JOPLIN, Mo. – Marriage is about compromise. It may sound like a schmaltzy turn of phrase but sayings like this do come from a place of truth. The give and take of a relationship is important. Usually that involves going along with something your partner wants to do when you’d rather not. Or sometimes it means letting your spouse pick a decoration for the house that you may not be particularly keen on.

For one Joplin couple, that compromise manifested itself as two additional wings catering to the couple’s different tastes. This unique, $2.95 million estate—think Blake Shelton and Gwen Stefani, but as a house—went on the market earlier this month.

The homeowners met in college and routinely visited the local Barnes & Noble for coffee. They’d sift through architectural magazines to pick out features and styles, and collect the magazine clippings in a “dream home book” of sorts. After marrying in 2004, they bounced all around the country—he was a doctor, she was a dentist—before moving into the doctor’s childhood home in Joplin.

The Cape Cod-style home, built in 1978, had five bedrooms and four bathrooms. But as their family grew with the addition of five children, the couple decided to expand their home. Following a partial renovation in 2015, complete with hand-painted Gracie wallpaper, they agreed to not one but two new wings of the home that would accomodate their hobbies and styles.

The woman said her husband, who loves hunting and taxidermy, wanted a place where he could display his trophies and tap into his rustic sensibilities. But she needed to create her own sanctuary where she could relax and unwind in comfort in a Parisian atmosphere celebrating her love of fashion.

Joplin mansion
(Courtesy: Sky High 360 Photography)

Inspired by her trips to Paris, she consulted with architect Patrick Fox to manifest the couple’s newly-built primary suite (the middle wing) into a tribute of fashion empire Dior. The suite’s brass and iron staircase is a replica of the haute catoure salon at 30 Avenue Montaigne. The glorious chandelier hanging from the suite’s 18-foot coffered ceiling is reminiscent of the fixture located in the Hôtel Plaza Athénée across the street from Dior. She also designed the crystals hanging from the ceiling and her husband installed them.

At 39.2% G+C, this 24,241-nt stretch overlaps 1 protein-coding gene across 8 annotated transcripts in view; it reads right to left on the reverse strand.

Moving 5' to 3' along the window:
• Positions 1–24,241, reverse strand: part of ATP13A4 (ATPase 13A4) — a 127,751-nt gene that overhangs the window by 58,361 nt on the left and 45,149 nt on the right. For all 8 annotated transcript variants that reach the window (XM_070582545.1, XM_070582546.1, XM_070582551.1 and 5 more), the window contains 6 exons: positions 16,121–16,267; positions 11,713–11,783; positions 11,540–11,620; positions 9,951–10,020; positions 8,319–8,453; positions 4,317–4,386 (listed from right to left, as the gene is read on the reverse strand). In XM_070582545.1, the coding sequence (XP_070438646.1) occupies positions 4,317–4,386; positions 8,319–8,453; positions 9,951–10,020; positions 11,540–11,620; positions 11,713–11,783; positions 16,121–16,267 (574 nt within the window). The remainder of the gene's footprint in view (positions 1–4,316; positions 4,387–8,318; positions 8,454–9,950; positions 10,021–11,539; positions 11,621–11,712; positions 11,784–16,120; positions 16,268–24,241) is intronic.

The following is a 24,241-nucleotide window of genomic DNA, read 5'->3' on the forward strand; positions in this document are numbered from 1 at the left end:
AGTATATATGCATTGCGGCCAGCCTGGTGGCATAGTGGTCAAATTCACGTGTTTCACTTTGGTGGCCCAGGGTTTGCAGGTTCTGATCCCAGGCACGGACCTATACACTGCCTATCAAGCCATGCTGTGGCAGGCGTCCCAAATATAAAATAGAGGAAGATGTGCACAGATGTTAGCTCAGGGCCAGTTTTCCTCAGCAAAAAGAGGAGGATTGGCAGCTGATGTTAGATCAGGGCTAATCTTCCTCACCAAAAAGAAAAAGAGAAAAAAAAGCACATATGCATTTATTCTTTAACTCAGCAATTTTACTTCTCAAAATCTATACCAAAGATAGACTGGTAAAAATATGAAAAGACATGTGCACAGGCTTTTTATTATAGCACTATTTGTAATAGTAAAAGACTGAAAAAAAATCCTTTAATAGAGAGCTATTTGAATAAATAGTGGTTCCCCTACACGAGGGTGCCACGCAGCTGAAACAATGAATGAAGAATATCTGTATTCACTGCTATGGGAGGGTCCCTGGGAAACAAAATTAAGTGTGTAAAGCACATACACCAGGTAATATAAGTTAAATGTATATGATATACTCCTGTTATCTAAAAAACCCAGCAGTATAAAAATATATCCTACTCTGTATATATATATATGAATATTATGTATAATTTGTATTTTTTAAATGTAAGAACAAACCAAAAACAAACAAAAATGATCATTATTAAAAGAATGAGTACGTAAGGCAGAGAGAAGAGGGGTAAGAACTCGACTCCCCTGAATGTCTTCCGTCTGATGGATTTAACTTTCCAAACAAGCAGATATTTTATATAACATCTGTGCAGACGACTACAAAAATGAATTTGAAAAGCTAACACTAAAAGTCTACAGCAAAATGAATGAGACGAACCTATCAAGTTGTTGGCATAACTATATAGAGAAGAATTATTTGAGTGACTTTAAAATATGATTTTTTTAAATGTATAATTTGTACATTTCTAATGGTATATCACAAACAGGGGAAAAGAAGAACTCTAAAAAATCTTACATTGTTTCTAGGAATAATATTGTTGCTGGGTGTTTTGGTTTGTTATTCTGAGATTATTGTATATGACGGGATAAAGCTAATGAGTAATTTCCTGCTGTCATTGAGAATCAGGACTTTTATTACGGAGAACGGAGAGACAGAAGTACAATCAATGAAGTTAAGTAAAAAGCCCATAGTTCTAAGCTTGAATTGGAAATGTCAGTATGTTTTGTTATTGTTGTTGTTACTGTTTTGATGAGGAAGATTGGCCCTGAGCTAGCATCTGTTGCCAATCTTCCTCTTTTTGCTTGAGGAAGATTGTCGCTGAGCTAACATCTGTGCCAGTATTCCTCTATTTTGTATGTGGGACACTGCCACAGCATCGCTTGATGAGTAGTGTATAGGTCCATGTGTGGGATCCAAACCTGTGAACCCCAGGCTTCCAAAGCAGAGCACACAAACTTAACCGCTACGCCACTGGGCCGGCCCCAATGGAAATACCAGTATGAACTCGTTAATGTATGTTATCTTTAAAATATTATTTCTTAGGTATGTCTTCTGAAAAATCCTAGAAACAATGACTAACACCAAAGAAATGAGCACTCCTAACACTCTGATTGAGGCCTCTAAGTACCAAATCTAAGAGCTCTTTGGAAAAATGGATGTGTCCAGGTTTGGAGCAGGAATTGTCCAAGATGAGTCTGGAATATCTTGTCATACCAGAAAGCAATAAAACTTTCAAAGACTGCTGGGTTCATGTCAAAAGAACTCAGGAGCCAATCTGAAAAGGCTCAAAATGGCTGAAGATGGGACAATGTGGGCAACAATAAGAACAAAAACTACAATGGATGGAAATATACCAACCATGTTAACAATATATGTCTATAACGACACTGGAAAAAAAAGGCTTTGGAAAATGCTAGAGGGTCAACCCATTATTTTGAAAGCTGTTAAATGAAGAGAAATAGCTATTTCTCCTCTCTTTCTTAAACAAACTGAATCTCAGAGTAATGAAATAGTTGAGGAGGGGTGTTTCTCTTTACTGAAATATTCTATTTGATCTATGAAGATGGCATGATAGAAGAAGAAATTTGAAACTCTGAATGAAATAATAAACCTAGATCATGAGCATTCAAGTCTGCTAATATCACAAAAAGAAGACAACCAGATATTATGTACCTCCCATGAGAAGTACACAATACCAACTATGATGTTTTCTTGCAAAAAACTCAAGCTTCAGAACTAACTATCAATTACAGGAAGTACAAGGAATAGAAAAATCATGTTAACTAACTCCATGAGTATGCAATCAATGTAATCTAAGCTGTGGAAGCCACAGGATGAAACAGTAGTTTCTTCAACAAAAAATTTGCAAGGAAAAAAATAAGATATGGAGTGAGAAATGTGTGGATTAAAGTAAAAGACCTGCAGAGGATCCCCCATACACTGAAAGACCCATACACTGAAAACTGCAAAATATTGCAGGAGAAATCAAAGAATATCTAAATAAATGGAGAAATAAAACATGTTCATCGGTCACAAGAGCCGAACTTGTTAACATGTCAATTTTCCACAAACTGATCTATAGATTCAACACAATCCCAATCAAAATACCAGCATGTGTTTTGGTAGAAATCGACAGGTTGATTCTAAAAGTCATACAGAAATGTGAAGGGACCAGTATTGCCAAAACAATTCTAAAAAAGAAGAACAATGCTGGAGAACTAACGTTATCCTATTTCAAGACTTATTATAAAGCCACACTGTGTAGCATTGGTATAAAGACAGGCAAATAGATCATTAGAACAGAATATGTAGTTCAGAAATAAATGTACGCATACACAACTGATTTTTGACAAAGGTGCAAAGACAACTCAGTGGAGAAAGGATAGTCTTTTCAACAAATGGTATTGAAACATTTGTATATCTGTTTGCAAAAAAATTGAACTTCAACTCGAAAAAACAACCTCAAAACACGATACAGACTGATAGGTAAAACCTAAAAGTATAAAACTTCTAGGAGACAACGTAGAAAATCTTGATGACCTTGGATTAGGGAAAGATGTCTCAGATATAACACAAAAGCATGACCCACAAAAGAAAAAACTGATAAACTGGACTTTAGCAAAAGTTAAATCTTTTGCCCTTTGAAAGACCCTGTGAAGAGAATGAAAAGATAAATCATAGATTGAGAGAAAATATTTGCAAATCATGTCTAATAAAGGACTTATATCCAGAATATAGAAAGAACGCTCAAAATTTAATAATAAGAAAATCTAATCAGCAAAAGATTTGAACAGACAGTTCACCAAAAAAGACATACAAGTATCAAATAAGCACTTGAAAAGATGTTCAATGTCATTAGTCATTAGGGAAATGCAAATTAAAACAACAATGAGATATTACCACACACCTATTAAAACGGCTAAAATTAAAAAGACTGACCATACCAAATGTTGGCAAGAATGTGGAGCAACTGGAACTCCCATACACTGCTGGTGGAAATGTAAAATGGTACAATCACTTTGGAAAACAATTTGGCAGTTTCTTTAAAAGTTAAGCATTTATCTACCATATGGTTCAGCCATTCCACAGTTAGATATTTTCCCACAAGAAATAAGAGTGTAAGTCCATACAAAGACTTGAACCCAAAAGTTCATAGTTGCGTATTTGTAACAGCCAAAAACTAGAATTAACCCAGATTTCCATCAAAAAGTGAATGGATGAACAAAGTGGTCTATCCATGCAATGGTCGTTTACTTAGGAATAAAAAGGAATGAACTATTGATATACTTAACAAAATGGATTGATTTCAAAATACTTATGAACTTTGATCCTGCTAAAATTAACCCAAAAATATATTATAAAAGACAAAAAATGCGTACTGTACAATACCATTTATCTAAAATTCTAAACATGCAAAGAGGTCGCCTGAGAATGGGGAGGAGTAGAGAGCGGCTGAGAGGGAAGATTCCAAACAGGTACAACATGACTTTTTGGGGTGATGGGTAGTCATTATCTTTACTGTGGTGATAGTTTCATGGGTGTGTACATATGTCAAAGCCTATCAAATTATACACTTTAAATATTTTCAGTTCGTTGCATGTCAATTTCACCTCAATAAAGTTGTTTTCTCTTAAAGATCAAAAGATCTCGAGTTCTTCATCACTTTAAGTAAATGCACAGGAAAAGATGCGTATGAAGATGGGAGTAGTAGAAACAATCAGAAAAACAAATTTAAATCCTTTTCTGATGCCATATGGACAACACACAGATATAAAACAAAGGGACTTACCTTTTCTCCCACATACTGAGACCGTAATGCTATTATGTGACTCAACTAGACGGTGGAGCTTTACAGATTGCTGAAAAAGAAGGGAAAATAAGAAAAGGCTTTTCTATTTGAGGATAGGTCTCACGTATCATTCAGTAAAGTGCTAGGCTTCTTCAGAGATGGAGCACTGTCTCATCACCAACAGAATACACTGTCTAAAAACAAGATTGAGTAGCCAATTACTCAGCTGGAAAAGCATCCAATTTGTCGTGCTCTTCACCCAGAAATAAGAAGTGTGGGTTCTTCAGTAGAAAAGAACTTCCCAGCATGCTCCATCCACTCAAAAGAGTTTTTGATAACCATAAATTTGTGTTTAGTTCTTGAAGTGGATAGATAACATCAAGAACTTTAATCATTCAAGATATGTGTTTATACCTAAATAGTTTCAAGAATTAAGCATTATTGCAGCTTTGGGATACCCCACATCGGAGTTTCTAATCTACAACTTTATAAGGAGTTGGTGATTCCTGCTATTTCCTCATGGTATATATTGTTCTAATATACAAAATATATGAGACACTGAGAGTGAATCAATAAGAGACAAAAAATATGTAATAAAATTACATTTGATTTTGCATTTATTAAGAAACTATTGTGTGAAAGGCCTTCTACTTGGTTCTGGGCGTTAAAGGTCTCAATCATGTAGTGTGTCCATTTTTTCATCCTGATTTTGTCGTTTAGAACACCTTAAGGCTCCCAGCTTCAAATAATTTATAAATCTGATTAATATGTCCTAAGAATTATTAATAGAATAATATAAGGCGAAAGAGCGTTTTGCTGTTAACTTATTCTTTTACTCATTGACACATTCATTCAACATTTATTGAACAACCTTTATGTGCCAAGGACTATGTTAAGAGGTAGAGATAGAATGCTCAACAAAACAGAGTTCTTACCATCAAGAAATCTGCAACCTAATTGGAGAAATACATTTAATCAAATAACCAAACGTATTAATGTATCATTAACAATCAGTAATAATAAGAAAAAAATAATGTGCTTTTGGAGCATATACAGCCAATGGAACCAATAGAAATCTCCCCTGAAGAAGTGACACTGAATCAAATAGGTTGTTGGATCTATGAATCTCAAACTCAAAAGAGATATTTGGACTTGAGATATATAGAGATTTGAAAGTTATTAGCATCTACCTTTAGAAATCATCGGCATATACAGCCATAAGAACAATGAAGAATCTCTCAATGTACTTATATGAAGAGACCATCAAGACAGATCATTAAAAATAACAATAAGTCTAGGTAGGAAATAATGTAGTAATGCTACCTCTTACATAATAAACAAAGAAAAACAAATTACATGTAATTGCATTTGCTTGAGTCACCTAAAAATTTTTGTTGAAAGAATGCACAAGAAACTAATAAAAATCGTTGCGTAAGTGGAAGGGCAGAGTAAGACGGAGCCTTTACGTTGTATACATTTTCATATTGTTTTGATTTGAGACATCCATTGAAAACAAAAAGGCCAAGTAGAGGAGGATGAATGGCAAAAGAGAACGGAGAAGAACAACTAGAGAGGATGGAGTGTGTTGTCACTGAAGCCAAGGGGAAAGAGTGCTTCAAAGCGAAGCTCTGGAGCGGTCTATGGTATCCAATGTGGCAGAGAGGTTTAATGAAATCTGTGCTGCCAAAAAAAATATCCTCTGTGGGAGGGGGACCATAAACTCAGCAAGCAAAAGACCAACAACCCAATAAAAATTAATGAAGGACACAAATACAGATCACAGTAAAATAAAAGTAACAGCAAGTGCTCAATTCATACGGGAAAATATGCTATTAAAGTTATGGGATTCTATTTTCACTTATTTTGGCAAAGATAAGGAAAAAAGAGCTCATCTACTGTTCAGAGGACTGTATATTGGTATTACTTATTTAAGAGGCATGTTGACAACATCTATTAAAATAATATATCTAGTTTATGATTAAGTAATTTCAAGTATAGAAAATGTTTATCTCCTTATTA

This wing also holds a theater room with wall art celebrating the Moulin Rouge, as well as a wine room. And while the wine closet is certainly a site to behold, the room’s most striking feature is mounted around the door jamb – an ornate piece of wood salvaged from an old ticket booth for the French omnibus.

The guest wing—designed and built for the husband—evokes a hunter’s lodge showcasing a towering 4-sided open fireplace, a 30-foot tall kiln-dired pin oak tree, reclaimed Ozarkeology wood, and a Mennonite-crafted floating staircase and solid wood beams. The “drip lighting” scones and chandelier were constructed with hand-blown glass antique pipes.

The backyard features an infinity pool and hot tub, as well as an 18,000-gallon koi pond and a functioning 16’ water wheel built in North Carolina and shipped cross-country. St. Louis landscape architect Ted Spaid designed the look of the 3.5-acre lot. With a home this big, the property has two separate two-car garages, one of which doubles a workspace for the husband to perform his taxidermy.

The primary suite and barn wings are connected by a glass bridge. The custom glass floor was made by Jockimo, which developed the flooring used in the observatory atop One World Trade Center.

The mansion—dubbed Red Tail Falls Estate—expanded to 11,200 square-feet, 65% of which is from the new primary suite and the barn/lodge wings.

The Detar Lagow Greer Real Estate Team is handling the listing.